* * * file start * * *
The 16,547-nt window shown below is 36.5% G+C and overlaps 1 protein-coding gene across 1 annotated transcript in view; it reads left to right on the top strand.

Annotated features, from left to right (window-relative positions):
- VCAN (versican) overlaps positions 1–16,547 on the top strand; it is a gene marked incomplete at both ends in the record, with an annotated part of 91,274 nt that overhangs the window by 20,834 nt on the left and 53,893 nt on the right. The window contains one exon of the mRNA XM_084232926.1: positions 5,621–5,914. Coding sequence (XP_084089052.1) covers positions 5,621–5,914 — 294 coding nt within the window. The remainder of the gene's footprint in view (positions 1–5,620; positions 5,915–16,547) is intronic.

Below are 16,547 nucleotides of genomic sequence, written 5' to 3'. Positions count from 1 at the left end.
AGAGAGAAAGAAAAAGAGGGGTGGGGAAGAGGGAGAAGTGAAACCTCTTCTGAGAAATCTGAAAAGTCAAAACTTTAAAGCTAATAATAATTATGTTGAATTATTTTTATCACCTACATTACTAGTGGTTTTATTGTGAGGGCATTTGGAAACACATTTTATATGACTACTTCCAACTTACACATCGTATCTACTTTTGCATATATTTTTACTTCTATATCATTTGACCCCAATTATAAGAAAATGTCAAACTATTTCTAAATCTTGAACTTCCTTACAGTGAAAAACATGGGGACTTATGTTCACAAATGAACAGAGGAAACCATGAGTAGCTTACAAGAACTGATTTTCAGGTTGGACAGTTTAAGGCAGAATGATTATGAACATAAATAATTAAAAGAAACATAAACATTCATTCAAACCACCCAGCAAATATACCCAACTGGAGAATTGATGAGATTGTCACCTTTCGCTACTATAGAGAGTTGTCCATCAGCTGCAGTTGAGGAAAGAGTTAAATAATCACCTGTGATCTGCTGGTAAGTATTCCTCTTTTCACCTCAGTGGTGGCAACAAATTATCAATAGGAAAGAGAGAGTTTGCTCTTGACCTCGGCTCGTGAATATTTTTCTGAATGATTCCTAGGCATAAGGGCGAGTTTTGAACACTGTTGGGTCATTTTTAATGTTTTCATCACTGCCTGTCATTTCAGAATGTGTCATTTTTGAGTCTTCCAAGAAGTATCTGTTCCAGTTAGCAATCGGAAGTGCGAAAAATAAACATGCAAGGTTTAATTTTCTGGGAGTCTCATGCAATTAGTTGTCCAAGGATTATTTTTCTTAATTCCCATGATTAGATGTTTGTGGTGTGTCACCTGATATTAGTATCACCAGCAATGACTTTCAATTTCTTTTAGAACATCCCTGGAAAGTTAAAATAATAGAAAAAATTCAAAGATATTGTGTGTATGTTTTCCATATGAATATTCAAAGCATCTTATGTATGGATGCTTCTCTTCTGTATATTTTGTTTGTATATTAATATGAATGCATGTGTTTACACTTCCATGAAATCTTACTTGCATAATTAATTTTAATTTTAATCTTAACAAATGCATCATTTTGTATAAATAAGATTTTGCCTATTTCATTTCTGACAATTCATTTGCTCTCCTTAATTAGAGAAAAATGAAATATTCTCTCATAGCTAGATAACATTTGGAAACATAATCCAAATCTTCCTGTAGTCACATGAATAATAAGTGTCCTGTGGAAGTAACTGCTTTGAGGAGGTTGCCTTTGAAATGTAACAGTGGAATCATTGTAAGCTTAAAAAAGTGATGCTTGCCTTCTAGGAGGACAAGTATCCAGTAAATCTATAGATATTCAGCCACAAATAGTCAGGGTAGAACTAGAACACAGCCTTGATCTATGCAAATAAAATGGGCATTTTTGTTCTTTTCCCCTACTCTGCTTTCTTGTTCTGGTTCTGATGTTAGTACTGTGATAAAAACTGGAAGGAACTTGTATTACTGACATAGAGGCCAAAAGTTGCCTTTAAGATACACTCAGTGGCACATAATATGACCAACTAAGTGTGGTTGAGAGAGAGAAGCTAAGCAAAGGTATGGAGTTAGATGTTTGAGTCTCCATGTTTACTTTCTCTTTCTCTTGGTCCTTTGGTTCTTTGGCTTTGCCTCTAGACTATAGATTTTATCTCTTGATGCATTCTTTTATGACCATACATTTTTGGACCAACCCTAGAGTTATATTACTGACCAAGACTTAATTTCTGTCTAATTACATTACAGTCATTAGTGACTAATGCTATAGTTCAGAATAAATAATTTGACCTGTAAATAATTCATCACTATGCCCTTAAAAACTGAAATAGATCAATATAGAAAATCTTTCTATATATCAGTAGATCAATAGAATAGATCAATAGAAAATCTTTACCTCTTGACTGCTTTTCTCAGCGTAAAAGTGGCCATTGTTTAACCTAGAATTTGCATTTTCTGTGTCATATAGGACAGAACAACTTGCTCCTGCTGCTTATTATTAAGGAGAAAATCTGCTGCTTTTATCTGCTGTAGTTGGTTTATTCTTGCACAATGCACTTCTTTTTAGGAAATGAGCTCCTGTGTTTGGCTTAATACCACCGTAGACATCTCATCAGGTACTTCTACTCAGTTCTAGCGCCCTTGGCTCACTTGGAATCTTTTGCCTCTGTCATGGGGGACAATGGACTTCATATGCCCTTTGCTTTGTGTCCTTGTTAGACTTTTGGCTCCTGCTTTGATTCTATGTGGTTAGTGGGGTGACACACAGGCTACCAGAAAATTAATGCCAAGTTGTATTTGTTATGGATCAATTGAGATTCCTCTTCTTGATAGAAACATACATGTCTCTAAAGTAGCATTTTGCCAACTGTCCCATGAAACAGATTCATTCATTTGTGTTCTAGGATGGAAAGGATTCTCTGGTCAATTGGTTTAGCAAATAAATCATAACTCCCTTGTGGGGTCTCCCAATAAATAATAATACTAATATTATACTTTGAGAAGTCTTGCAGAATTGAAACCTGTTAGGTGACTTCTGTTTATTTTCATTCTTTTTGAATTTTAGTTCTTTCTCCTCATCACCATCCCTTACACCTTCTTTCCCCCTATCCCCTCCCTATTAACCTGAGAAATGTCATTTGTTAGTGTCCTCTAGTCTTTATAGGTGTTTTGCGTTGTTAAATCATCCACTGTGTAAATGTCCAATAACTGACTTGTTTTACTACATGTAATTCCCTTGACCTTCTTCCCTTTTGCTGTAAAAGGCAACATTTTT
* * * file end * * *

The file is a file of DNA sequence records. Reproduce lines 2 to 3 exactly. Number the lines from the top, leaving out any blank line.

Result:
Annotated features, from left to right (window-relative positions):
- VCAN (versican) overlaps positions 1–16,547 on the top strand; it is a gene marked incomplete at both ends in the record, with an annotated part of 91,274 nt that overhangs the window by 20,834 nt on the left and 53,893 nt on the right. The window contains one exon of the mRNA XM_084232926.1: positions 5,621–5,914. Coding sequence (XP_084089052.1) covers positions 5,621–5,914 — 294 coding nt within the window. The remainder of the gene's footprint in view (positions 1–5,620; positions 5,915–16,547) is intronic.